Take a look on Jeff's posts on the subject:

A Visit from the Metrics Maid

Software Engineering: Dead?

There is an old, but good, post from Joel too, closely related to software metrics, and I strongly recommend its reading: The Econ 101 Management Method

The key point, for me, is this, quoting Jeff: "Responsible use of the metrics is just as important as collecting them in the first place."

  • +1 for quoting that Jeff's one-liner. Pure, battle-hardened wisdom right there. Commented Feb 8, 2011 at 17:10

What confuses me about code metrics is that it isn't done more. Most companies report on the efficiency of their employees, suppliers, and systems in place, but nobody seems to want to report on code. I will definitely agree with answers that state that more lines of code is a liability but what your code does is more important.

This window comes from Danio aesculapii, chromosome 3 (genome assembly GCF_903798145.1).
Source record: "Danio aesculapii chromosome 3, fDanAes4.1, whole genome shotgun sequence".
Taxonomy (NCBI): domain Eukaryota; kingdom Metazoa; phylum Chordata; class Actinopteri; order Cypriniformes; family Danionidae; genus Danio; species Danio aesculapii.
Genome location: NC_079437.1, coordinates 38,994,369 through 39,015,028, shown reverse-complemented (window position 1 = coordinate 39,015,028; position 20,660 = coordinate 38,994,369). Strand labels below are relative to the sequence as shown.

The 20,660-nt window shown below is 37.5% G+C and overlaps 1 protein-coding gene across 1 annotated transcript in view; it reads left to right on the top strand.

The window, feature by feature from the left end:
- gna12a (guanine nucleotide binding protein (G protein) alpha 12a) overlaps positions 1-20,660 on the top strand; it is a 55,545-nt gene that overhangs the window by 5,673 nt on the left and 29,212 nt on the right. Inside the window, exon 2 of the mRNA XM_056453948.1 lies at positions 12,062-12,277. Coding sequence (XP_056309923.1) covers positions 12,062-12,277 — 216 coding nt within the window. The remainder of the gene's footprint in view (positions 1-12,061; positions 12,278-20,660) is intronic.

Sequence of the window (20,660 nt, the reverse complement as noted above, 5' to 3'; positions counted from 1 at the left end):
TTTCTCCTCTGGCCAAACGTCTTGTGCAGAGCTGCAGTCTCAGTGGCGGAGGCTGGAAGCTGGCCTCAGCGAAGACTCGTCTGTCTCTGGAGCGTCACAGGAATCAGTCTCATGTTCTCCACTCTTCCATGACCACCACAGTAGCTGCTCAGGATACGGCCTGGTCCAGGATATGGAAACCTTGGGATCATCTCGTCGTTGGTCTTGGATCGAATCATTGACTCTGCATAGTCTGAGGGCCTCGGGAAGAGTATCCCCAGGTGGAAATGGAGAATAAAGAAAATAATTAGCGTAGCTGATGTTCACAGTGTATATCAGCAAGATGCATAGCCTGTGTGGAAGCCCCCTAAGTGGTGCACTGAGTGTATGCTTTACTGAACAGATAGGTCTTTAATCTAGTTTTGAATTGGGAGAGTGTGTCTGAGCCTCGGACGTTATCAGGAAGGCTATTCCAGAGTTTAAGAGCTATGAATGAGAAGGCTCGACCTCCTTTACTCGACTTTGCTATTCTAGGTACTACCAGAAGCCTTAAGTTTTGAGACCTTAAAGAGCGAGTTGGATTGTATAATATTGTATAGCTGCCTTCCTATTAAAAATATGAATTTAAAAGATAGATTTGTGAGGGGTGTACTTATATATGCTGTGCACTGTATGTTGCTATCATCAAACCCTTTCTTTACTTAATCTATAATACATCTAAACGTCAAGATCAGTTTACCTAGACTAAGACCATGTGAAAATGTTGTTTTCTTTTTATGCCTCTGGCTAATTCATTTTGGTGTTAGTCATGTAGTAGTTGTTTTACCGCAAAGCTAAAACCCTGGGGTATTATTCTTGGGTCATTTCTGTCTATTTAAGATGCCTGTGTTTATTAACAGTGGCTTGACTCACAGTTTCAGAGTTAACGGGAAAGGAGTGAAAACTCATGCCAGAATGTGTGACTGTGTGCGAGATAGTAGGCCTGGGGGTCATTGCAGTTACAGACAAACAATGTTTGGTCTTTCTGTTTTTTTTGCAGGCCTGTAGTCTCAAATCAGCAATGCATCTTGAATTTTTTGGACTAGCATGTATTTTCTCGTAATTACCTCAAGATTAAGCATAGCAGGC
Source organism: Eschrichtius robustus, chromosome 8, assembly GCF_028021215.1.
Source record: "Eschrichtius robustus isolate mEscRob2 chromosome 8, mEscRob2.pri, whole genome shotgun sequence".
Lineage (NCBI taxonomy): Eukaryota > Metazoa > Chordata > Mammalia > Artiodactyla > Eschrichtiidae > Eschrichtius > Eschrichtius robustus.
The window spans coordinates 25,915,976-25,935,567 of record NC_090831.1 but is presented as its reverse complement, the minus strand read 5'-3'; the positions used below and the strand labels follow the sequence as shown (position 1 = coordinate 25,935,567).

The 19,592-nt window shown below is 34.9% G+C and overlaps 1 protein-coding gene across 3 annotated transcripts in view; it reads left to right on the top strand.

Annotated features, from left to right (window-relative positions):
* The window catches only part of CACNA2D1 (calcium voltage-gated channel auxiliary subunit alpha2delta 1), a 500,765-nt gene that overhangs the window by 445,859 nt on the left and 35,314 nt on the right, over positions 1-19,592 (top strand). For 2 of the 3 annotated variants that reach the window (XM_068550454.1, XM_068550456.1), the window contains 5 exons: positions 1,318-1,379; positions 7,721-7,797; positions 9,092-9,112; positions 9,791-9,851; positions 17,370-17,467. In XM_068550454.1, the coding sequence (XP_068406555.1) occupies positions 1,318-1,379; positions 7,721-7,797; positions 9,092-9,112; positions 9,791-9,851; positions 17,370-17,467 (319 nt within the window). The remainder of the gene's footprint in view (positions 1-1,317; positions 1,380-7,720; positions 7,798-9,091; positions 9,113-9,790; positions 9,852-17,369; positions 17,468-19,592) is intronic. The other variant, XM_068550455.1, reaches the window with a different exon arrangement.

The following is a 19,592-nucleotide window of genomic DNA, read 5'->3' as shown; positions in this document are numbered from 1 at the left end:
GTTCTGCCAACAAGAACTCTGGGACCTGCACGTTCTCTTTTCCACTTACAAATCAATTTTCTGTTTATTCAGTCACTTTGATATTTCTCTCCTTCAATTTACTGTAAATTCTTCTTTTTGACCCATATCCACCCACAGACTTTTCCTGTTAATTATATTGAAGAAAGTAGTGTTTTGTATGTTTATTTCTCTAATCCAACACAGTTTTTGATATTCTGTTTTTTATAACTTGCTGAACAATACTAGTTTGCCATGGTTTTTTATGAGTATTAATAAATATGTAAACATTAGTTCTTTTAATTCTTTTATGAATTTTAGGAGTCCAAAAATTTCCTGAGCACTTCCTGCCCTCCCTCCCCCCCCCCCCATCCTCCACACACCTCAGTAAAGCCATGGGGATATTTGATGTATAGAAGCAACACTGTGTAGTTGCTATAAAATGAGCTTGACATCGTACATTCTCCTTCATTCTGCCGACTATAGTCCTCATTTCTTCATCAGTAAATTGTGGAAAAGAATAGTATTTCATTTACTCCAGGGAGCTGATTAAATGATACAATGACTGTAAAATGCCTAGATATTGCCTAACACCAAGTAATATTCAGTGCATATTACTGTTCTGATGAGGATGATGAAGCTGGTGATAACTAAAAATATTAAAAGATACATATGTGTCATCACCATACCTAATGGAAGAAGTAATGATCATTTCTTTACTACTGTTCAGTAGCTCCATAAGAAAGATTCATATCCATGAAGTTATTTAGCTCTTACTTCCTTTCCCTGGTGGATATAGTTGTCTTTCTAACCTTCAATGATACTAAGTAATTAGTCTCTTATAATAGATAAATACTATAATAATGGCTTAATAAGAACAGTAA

Lines Of Code: As 'Ive mentioned this is a vital measurement and should be taken the most seriously, but on each level. Functions, classes, files and interfaces can indicate do-everything code that is hard to maintain and costly in the long term. It's infinitely hard to compare the total lines of code versus what a system does. It could be something that does many things and in that case there will be many lines of code!

Complexity: This measurement is good to do on code bases you haven't worked on, and can give you a good indication of where problem areas lie. As a useful anecdote I measured complexity on one of my own code bases, and the highest complexity area was the one that I was spending the most time when I needed to change it. Working towards reducing the complexity resulted in a massive reduction in maintenance time. If management had these measurements at hand they could plan refactoring iterations or redesigns of specific areas of a system.